This article contains graphic descriptions of sexual assault.
Last year, I wrote an article about Brock Turner, the “Stanford athlete” who walked out of prison having only served three months of his six-month sentence.
This was a case of a man who took advantage of a vulnerable woman behind a dumpster at 1 am, who violated her as she lay unconscious underneath him, who was considerably less drunk than she was. And yet, he received a mere 6 months for his crime. He was cut some slack because he was such a talented swimmer, because prison would interrupt his studies and ruin his bright future. He given a break because he is a privileged white male who benefits from a morally corrupt system.
That was not what angered me the most. What angered me the most is how he was labelled in the media. Not as a convicted offender, or a criminal. He was the kid who missed out on an excellent future as a celebrated athlete. The poor little Stanford student who made a “mistake.” Why should he miss out on having a good career just because he was found fingering an intoxicated girl without her consent? After all, he’s just having some fun, right?
“After federal authorities took over his case, they realised the sheer number of illegal images he possessed”
And now, we have Mark Salling who’s simply being referred to as the “Glee Actor”. Salling’s history with being in possession of child pornography isn’t something new. He was arrested in his LA home after investigators were tipped off by an ex-girlfriend. He was released on bail for $20,000. After federal authorities took over his case, they realised the sheer number of illegal images he possessed: nearly 50,000 images and videos of children between the ages of three to five, and an additional 4,000 pictures and 160 videos.
Following his trial, he has taken a plea deal, and now will serve between four and seven years, avoiding what could have been a 20-year sentence. After his release, he will be under strict supervision for 20 years, avoid places where children gather and have no contact with anyone under the age of 18.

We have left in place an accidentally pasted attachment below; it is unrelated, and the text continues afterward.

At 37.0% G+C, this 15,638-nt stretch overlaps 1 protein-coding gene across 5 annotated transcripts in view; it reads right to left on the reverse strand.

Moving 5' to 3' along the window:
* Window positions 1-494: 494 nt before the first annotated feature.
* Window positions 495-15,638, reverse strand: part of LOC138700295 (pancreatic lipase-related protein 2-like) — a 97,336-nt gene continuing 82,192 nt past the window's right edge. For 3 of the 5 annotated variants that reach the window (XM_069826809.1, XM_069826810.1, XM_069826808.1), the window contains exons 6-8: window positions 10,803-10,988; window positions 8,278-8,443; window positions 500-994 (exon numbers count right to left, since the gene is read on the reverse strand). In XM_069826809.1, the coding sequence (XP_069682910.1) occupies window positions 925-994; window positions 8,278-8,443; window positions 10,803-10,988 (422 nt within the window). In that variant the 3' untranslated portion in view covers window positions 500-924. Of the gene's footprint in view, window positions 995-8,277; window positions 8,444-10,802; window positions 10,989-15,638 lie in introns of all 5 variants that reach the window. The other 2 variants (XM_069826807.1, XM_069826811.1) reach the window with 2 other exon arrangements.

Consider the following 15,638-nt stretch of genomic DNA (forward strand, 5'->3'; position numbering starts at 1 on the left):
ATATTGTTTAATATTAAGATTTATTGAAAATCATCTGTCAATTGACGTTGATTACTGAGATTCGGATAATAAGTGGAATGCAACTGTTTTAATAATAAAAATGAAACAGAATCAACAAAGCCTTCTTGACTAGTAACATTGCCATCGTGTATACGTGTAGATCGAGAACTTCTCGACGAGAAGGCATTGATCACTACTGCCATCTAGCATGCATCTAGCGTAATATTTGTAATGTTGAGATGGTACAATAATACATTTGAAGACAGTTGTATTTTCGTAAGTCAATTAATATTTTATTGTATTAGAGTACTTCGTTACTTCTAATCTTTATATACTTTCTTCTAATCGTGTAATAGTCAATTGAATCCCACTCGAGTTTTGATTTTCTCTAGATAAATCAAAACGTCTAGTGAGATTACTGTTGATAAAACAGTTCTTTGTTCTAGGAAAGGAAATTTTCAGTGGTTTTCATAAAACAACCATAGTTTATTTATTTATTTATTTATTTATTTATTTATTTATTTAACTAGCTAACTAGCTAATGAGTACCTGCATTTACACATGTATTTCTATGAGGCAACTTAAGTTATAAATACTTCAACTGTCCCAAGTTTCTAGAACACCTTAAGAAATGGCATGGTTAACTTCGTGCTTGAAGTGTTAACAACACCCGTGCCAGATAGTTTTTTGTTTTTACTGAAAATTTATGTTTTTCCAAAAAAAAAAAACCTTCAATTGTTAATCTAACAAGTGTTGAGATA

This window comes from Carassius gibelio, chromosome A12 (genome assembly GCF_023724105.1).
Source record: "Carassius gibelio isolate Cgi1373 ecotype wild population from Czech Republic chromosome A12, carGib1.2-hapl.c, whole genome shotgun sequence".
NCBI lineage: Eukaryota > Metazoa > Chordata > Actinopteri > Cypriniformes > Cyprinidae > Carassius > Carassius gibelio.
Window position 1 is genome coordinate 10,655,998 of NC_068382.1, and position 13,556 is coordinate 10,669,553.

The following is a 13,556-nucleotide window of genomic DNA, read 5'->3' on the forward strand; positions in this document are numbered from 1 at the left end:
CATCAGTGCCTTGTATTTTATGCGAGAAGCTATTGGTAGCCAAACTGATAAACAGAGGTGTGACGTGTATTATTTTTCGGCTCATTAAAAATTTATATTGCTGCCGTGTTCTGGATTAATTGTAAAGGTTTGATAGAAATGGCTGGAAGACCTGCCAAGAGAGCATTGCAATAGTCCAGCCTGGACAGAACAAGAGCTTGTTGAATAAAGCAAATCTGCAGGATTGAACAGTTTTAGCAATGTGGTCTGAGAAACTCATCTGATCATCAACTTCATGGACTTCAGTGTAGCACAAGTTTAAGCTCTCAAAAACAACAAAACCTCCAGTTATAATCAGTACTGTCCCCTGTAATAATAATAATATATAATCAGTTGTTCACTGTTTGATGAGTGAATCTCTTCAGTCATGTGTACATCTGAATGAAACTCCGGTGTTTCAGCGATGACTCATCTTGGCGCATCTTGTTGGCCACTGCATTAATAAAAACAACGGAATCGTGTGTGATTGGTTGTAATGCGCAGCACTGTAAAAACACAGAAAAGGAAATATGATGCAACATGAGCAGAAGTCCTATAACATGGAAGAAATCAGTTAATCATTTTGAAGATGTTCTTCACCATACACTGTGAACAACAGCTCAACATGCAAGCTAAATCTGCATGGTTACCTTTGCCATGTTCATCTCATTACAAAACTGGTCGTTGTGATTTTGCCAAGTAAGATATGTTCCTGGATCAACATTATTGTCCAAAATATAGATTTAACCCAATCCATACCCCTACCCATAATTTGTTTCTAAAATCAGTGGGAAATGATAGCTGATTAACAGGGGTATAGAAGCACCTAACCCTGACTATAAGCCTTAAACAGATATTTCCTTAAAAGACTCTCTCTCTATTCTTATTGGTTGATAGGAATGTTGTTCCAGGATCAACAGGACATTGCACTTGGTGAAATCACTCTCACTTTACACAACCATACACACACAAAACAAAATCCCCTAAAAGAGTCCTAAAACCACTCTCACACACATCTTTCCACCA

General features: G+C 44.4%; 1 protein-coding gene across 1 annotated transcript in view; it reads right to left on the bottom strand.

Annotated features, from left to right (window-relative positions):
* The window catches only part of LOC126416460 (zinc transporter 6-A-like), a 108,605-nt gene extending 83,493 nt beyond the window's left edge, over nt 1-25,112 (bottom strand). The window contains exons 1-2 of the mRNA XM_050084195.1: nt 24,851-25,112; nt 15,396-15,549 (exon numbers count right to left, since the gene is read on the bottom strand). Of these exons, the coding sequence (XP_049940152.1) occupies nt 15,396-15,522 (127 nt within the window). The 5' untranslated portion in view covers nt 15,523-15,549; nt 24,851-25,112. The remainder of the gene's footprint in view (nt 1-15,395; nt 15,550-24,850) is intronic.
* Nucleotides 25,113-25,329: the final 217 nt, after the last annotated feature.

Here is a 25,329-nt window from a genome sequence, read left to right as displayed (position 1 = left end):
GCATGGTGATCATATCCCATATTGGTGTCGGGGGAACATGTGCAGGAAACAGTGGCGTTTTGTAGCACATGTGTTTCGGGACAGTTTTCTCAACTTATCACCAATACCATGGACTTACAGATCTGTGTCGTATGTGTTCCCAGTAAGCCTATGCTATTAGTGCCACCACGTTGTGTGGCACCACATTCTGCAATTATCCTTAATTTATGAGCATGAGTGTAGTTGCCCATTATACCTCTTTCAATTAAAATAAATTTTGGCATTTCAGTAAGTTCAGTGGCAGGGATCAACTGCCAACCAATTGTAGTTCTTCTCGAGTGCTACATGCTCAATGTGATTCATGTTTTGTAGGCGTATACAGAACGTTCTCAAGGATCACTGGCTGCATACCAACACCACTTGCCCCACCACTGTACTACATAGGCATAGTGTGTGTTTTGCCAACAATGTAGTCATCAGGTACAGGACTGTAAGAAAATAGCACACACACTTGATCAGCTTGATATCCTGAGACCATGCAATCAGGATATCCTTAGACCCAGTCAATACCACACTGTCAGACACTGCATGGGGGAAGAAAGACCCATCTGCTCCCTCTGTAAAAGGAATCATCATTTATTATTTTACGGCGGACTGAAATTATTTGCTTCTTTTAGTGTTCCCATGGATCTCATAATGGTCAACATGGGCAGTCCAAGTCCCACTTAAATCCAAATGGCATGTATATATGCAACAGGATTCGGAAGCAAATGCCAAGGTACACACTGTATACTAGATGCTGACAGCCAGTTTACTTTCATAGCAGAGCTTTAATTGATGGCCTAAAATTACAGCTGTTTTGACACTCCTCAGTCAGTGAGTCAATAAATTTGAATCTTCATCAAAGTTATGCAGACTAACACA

Despite his monstrous actions, he is still a “star”. He is still that dude with the mohawk and “bad-boy football player” from Glee. For some media outlets, his background, his net worth, and his dating history are still very much important, but his conviction and crime come last. Stills from scenes during his work on Glee and promotional pictures from the show are present within articles, coming across as celebratory of his work, instead of condemning him for his crime.
“I am thoroughly frustrated at the slack white male criminals are cut in the hands of the media”
I cannot emphasise this enough – I am thoroughly frustrated at the slack white male criminals are cut in the hands of the media. I am sick and tired of their crime not being the sole focus. I am irritated that their personal wealth and ex-partners are given the same amount of importance as their crime.
I wonder when mainstream news outlets will stop putting glorified words such as star in headlines for crimes committed by white men and just get straight to the point: “Sex offender Mark Salling convicted on count of possessing child pornography.” His celebrity status, wealth or talents shouldn’t matter in front of his crime. All that matters is the wrong he did, and how (if) it is being righted.